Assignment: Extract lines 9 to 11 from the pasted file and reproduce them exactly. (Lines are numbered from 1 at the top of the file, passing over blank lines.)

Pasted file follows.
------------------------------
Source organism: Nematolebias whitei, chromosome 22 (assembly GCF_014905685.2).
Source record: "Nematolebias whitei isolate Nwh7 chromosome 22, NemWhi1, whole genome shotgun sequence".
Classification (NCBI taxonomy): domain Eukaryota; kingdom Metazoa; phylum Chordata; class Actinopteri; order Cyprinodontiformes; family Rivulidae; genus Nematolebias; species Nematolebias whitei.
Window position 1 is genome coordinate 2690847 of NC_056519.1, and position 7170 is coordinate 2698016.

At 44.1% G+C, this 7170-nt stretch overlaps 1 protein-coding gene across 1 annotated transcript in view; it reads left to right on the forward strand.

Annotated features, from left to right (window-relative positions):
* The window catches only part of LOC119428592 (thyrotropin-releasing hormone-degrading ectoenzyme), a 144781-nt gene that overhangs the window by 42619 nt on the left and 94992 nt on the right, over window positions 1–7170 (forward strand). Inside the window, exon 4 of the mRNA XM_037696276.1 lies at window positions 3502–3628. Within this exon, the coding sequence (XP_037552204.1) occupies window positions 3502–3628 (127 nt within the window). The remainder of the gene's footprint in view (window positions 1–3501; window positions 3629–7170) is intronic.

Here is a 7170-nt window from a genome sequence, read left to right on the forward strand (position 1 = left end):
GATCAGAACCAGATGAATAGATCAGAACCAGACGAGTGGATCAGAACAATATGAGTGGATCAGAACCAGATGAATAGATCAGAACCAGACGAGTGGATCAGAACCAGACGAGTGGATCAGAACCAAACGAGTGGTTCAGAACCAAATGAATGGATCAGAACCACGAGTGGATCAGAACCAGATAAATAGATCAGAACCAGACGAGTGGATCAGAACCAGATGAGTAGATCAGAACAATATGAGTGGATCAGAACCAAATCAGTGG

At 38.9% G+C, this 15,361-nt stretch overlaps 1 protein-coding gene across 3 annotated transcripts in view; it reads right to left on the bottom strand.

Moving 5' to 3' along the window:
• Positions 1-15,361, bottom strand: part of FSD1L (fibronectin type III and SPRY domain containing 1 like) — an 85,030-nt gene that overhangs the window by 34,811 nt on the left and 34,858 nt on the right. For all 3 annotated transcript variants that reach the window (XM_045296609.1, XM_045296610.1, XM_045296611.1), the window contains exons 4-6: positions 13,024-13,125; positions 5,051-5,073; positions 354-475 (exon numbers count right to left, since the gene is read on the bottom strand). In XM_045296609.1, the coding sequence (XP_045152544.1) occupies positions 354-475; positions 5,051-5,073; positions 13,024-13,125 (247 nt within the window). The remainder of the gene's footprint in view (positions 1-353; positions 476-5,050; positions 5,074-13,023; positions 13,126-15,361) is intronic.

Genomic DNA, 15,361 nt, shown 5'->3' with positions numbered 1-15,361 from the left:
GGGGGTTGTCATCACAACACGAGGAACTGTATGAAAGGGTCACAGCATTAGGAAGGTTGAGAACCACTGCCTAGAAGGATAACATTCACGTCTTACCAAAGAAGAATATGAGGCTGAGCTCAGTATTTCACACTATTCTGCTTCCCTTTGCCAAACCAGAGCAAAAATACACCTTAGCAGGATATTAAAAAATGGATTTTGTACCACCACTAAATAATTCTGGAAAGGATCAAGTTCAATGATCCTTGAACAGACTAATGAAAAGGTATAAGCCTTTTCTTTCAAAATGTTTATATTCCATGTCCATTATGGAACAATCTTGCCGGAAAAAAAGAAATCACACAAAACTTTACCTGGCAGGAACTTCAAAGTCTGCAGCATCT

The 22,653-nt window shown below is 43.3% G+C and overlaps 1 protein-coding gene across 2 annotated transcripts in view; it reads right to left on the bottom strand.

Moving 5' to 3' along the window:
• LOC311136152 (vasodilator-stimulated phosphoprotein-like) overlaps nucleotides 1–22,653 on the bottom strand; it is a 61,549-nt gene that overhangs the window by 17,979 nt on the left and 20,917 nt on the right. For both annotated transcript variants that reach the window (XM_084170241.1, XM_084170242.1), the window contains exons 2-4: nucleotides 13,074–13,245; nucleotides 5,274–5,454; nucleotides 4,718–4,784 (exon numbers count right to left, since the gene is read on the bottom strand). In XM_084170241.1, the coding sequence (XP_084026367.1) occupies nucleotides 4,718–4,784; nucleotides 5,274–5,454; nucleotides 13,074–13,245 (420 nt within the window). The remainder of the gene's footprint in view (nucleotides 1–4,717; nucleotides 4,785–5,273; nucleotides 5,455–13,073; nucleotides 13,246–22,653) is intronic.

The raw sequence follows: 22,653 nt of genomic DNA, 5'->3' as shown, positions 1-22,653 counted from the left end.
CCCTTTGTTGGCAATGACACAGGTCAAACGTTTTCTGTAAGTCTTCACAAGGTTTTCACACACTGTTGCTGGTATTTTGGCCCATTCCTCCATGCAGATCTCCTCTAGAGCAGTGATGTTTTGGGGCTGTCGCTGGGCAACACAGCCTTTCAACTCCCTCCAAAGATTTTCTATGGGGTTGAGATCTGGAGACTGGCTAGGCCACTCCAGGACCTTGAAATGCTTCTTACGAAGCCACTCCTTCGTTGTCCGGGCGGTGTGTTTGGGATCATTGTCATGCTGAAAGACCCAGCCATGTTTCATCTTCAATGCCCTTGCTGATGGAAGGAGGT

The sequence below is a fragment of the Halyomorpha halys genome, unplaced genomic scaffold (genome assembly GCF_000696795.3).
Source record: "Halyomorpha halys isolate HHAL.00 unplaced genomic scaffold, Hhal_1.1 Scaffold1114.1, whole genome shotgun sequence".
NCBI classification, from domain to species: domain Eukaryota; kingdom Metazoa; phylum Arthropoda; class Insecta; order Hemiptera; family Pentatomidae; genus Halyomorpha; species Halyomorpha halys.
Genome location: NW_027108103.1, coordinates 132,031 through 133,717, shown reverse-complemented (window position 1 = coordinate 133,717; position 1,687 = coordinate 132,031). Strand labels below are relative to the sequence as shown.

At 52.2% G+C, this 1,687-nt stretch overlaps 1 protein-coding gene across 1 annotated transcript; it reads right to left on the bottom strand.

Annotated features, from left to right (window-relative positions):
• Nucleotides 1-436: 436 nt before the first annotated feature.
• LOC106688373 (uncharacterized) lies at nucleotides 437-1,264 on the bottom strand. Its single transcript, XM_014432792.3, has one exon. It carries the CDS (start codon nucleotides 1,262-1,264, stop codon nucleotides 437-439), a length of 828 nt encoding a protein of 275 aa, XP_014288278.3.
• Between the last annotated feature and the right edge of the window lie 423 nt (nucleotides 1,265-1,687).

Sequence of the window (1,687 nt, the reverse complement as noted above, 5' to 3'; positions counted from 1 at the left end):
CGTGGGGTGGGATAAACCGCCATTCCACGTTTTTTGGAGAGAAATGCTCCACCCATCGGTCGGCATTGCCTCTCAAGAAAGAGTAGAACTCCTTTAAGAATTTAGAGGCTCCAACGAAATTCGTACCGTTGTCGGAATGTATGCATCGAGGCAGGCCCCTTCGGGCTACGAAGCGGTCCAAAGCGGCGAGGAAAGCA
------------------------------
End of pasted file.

GATCAGAACCAGATGAATAGATCAGAACCAGACGAGTGGATCAGAACAATATGAGTGGATCAGAACCAGATGAATAGATCAGAACCAGACGAGTGGATCAGAACCAGACGAGTGGATCAGAACCAAACGAGTGGTTCAGAACCAAATGAATGGATCAGAACCACGAGTGGATCAGAACCAGATAAATAGATCAGAACCAGACGAGTGGATCAGAACCAGATGAGTAGATCAGAACAATATGAGTGGATCAGAACCAAATCAGTGG

At 38.9% G+C, this 15,361-nt stretch overlaps 1 protein-coding gene across 3 annotated transcripts in view; it reads right to left on the bottom strand.

Moving 5' to 3' along the window: